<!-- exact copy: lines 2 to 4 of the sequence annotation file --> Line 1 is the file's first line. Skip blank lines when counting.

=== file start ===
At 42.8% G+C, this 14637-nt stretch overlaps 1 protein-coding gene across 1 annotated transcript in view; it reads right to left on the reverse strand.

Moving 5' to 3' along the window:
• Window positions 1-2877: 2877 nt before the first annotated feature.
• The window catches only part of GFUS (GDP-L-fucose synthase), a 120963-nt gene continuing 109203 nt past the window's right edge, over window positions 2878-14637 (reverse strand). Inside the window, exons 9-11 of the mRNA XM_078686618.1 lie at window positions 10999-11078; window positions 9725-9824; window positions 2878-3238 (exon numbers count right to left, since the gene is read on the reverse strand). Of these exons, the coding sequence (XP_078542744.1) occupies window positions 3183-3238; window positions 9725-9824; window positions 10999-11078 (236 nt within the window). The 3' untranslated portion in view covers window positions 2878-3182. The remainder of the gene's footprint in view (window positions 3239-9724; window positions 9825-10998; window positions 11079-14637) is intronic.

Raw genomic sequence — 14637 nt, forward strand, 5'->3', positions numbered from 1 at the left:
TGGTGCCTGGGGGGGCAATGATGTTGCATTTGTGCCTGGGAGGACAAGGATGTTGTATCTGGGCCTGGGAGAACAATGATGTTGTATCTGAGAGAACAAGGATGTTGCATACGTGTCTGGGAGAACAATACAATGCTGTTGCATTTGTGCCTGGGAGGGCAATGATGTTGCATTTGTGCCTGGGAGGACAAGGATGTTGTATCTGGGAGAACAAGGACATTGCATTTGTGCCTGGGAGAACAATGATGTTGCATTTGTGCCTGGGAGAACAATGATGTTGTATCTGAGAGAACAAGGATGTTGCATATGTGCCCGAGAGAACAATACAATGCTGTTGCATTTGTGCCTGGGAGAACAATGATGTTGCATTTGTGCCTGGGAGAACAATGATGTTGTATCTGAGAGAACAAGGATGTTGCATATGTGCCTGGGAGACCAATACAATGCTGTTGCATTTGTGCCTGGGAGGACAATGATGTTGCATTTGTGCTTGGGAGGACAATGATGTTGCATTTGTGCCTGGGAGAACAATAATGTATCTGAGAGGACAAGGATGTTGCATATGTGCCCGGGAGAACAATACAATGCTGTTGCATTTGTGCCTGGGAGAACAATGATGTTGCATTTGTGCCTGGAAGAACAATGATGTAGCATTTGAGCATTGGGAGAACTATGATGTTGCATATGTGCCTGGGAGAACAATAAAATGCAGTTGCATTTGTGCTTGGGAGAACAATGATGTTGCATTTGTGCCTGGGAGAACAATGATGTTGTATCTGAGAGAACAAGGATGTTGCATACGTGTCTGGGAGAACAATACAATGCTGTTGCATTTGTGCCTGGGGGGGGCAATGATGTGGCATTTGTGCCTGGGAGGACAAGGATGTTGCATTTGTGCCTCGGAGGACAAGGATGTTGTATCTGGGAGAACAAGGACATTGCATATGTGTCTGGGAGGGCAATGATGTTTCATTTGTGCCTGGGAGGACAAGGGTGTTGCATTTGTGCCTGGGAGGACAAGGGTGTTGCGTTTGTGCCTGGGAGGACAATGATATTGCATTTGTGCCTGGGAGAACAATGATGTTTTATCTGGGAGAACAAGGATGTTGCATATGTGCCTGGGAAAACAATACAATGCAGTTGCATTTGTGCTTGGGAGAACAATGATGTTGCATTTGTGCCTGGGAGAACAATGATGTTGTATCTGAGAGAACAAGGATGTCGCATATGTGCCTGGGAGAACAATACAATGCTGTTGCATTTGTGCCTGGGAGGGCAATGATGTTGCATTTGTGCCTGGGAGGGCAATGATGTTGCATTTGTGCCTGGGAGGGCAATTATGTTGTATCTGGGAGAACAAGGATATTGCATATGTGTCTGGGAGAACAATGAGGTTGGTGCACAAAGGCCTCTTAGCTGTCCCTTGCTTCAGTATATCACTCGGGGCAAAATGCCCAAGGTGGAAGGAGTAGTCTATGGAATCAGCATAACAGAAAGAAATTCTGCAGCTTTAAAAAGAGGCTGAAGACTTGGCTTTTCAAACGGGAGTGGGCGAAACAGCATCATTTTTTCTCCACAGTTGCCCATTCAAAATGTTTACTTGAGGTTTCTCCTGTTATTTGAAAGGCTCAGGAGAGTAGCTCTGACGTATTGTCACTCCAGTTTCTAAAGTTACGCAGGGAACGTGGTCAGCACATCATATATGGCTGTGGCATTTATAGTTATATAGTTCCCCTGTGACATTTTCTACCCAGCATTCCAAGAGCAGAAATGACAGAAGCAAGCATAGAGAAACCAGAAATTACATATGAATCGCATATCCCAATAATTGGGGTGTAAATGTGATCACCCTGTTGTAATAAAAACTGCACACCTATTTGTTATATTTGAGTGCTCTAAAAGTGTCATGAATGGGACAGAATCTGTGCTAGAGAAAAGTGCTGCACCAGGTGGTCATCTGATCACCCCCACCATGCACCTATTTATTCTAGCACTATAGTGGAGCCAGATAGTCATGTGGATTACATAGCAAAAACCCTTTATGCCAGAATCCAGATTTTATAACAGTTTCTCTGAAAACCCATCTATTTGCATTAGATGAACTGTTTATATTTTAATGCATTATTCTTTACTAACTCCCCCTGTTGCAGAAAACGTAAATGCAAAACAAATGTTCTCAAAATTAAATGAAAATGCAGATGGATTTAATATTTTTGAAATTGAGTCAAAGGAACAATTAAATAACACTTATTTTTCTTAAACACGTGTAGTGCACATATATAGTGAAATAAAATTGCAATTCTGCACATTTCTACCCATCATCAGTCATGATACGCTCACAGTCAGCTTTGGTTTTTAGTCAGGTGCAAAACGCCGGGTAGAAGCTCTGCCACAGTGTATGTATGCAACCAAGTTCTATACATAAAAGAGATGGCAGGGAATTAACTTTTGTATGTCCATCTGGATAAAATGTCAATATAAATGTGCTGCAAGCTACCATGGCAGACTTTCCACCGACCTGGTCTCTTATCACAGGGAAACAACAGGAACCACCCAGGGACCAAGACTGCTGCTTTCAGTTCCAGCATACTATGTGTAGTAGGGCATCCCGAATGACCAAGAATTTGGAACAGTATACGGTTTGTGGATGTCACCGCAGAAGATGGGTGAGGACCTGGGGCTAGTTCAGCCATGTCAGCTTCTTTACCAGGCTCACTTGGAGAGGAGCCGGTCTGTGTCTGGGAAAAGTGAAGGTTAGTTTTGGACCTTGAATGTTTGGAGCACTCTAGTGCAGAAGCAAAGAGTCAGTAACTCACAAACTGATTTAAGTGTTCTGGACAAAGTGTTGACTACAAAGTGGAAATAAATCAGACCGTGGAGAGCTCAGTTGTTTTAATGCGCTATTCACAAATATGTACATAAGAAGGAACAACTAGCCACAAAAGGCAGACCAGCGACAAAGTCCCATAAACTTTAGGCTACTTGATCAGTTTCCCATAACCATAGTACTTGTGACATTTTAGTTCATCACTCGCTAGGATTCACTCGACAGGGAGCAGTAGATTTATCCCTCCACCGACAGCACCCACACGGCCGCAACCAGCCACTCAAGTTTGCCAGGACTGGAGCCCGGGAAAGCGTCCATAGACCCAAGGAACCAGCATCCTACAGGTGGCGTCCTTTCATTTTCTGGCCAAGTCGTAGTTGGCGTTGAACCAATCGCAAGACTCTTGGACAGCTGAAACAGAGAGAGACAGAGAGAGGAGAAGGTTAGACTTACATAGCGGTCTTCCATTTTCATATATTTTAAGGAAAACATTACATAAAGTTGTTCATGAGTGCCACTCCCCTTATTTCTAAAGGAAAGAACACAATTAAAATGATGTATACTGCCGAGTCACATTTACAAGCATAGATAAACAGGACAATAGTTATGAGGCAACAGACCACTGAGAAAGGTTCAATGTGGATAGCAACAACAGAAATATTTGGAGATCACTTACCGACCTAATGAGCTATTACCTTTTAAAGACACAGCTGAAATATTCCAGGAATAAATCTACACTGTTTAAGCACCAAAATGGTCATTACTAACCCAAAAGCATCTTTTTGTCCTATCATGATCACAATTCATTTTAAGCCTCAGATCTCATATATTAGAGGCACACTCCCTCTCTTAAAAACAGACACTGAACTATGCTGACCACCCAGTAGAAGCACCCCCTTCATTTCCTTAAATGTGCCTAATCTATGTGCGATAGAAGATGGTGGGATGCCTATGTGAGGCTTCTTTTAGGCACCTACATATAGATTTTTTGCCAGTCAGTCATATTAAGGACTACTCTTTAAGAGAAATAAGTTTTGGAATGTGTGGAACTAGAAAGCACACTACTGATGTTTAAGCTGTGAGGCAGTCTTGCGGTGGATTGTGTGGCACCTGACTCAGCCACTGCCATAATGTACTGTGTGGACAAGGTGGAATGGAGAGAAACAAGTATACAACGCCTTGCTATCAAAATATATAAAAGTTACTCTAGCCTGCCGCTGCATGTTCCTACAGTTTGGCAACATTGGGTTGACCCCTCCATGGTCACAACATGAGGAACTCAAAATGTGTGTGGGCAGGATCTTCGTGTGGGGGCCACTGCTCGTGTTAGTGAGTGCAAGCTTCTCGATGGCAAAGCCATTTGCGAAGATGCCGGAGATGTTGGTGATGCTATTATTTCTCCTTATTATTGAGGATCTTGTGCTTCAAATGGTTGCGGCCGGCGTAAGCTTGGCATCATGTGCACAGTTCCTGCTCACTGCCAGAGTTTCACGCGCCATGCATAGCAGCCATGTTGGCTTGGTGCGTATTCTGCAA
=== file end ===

Moving 5' to 3' along the window:
• Window positions 1-2877: 2877 nt before the first annotated feature.
• The window catches only part of GFUS (GDP-L-fucose synthase), a 120963-nt gene continuing 109203 nt past the window's right edge, over window positions 2878-14637 (reverse strand). Inside the window, exons 9-11 of the mRNA XM_078686618.1 lie at window positions 10999-11078; window positions 9725-9824; window positions 2878-3238 (exon numbers count right to left, since the gene is read on the reverse strand). Of these exons, the coding sequence (XP_078542744.1) occupies window positions 3183-3238; window positions 9725-9824; window positions 10999-11078 (236 nt within the window). The 3' untranslated portion in view covers window positions 2878-3182. The remainder of the gene's footprint in view (window positions 3239-9724; window positions 9825-10998; window positions 11079-14637) is intronic.